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  • Writer's pictureAshley Mongrain

Wild and Wicked Things | Review

Rating - ⭐⭐

"On Crow Island, people whisper, real magic lurks just below the surface. New to the idyllic summer getaway, Annie Mason is confident those are only rumors. Magic—the kind that leaves soldiers shell shocked and families heartbroken—has been prohibited since the war ended. Now, the closest anyone gets are party tricks designed for the rich and aimless.

Neither real magic nor faux magic interests Annie. Not after it stole her future. She’s only on the island to settle her late father’s estate and, hopefully, reconnect with her long-absent best friend, Beatrice, who fled their dreary lives for a more glamorous one.

Yet Crow Island is brimming with temptation, and the biggest one may be her enigmatic new neighbor.

Mysterious and alluring, Emmeline Delacroix is a figure shadowed by rumors of witchcraft. And when Annie witnesses a confrontation between Bea and Emmeline at one of the island's extravagant parties, she is drawn into a glittering, haunted world. A world where the boundaries of wickedness are tested, and the cost of illicit magic might be death."


Wild and Wicked Things is a fantasy novel by debut author Francesca May.


First and foremost, I would like to thank NetGalley and Redhook Books for giving me the opportunity to review this in advance. Please note that this in on way affects my opinions. Also note that what I read was an ARC, and things may be subject to change for the official release.


Nothing about this novel worked for me, sadly. I didn't find the story or the world to be particularly interesting at best, and not a single character was likable. The only thing I liked about this really was the pretty cover.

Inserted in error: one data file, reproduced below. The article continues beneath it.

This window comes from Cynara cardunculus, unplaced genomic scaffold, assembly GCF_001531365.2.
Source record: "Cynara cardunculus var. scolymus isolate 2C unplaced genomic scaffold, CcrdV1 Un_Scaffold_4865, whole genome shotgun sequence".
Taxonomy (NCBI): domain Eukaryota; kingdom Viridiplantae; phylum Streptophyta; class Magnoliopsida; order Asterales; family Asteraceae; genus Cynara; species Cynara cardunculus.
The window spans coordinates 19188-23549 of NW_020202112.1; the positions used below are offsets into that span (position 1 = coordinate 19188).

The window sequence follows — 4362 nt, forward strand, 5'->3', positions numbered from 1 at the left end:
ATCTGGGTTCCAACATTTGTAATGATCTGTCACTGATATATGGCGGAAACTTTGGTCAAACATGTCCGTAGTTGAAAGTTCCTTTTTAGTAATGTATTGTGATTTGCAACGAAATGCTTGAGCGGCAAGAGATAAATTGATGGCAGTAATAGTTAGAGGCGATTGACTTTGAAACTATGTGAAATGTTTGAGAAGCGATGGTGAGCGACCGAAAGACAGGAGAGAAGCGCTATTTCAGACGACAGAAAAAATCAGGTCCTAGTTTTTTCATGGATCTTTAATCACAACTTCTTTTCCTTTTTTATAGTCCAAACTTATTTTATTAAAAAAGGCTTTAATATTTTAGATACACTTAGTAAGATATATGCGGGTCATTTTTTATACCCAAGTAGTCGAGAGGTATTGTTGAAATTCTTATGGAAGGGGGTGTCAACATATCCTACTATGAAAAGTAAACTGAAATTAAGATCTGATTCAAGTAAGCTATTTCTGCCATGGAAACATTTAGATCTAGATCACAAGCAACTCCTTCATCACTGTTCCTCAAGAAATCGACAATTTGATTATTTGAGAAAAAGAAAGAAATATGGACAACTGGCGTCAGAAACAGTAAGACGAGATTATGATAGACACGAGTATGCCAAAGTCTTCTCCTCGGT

Let's just get straight into the details.



I don't have many comments or complaints about the writing besides some spelling mistakes. I will say though that I am never a big fan of when certain chapters are completely italicized since it makes it hard to read. The only other comment I have is that this is told non-chronologically as there are flashbacks.


When this story wasn't being uninteresting, it was a chaotic mess in the form of dangerous magic and dangerous wielders. Warning flags went up for me right in the beginning when it was stated that real magic was cunning and should be stayed away from. Of course, that clearly wasn't going to happen or there would be no story, but that was setting it up for something I knew I wasn't going to particularly like.

I simply just wasn't a fan of the kind of plot that revolves around dangerous magic and its consequences, or the way it was tackled in this. This also turned out to be more of a drama than a fantasy because of the actions of the characters.

The story suffered due to pacing issues and the non-chronological timeline. It took a good chunk of the book for something to actually happen, and once it did, it was unrelenting to a point where things got messy.

And, as more layers were added to the story, the more I found it dragged on for me. It reached so many climaxes that I felt like the story could, and should, have been stopped several times. Honestly, this may have been better if this was half the length it was as this could have benefited from some condensing.